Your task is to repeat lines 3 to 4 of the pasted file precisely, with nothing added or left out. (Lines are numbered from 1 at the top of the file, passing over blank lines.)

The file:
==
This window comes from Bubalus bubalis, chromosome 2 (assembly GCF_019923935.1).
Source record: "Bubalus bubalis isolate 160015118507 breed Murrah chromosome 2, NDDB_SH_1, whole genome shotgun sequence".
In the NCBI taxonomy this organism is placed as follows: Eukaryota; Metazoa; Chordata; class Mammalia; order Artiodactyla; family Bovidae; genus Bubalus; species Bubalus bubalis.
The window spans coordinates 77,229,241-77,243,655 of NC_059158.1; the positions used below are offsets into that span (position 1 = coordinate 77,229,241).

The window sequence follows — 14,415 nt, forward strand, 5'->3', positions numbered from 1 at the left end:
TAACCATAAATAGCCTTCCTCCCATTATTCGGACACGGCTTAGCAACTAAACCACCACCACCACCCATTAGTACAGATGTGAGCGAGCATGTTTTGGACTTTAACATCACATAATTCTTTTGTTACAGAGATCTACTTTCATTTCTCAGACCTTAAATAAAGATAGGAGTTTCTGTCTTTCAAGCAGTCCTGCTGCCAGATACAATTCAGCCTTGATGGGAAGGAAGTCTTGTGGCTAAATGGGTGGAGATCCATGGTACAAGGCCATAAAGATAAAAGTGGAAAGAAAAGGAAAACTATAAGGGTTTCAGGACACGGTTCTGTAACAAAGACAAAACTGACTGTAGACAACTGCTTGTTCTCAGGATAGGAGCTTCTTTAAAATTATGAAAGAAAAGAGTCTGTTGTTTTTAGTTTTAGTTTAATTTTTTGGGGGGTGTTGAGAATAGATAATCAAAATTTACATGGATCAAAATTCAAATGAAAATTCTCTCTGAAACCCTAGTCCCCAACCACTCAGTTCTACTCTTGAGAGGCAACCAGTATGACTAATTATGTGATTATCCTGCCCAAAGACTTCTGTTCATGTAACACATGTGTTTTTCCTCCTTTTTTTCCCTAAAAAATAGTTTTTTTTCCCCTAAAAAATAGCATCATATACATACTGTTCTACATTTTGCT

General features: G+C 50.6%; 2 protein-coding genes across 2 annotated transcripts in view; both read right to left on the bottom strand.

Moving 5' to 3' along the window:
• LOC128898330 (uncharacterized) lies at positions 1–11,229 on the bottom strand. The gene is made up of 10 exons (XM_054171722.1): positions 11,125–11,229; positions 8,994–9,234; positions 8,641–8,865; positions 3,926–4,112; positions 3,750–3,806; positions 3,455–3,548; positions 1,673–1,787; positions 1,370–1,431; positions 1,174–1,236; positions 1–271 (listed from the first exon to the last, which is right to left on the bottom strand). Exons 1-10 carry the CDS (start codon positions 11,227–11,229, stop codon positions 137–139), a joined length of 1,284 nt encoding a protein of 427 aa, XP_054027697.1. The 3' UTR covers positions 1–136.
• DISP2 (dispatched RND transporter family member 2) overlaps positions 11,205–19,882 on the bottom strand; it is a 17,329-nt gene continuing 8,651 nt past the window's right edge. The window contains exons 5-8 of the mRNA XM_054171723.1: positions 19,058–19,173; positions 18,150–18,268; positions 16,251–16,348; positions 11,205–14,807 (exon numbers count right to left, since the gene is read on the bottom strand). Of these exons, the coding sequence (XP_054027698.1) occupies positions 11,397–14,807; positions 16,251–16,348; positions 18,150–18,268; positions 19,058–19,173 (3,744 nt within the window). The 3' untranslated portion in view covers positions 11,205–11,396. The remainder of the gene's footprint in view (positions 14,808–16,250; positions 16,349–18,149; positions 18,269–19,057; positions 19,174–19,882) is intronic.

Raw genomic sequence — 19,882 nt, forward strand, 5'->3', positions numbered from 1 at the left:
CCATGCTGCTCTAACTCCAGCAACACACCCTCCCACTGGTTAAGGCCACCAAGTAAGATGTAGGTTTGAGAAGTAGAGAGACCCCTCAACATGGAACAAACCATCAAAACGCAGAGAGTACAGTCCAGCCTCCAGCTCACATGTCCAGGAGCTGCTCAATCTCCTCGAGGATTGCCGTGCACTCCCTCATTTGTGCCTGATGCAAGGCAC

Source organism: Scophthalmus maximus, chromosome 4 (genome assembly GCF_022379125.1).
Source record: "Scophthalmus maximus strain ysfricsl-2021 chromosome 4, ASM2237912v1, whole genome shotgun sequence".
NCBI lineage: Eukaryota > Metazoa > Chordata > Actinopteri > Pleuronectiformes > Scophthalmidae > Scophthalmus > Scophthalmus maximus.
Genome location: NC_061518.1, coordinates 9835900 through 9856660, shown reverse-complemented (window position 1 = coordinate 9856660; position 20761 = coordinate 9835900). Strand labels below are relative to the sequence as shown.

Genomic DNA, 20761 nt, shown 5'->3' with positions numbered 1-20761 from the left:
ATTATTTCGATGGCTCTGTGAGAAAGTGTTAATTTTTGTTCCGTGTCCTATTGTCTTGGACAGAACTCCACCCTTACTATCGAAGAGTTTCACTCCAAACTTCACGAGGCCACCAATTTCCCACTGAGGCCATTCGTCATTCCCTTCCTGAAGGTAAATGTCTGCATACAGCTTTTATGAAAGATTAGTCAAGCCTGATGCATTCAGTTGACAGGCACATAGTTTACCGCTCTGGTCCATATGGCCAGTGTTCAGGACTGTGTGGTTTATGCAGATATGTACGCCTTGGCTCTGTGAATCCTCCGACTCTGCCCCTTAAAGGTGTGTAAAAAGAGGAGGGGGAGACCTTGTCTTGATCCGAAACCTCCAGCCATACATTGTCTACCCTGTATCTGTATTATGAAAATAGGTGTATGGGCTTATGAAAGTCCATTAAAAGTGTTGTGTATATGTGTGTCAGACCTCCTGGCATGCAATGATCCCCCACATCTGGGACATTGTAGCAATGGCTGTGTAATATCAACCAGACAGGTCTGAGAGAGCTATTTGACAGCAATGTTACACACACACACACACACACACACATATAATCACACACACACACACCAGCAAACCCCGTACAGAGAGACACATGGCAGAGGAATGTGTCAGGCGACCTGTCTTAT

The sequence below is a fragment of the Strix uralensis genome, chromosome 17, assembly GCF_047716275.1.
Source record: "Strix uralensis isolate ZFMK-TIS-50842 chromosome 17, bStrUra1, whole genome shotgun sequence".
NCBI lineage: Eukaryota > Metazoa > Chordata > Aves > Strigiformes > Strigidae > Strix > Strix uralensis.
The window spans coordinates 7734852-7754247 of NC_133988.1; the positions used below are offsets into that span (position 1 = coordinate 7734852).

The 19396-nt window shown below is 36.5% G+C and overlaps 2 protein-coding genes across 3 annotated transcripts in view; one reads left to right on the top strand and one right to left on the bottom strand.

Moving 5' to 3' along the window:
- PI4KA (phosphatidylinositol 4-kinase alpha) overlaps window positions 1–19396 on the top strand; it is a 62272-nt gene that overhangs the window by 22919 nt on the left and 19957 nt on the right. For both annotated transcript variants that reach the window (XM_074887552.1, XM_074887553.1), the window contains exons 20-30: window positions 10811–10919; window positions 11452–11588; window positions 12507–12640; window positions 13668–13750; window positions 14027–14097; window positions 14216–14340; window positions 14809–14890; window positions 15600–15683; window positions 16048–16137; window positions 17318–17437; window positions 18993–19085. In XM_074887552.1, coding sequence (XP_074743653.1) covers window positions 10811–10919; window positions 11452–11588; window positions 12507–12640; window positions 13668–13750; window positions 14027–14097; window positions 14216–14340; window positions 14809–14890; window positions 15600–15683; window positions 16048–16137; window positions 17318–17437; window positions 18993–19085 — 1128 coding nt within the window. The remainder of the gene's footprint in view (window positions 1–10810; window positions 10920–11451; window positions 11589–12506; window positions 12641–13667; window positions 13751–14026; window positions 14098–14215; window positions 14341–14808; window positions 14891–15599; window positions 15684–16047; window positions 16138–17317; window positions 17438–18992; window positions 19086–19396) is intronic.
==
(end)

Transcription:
In the NCBI taxonomy this organism is placed as follows: Eukaryota; Metazoa; Chordata; class Mammalia; order Artiodactyla; family Bovidae; genus Bubalus; species Bubalus bubalis.
The window spans coordinates 77,229,241-77,243,655 of NC_059158.1; the positions used below are offsets into that span (position 1 = coordinate 77,229,241).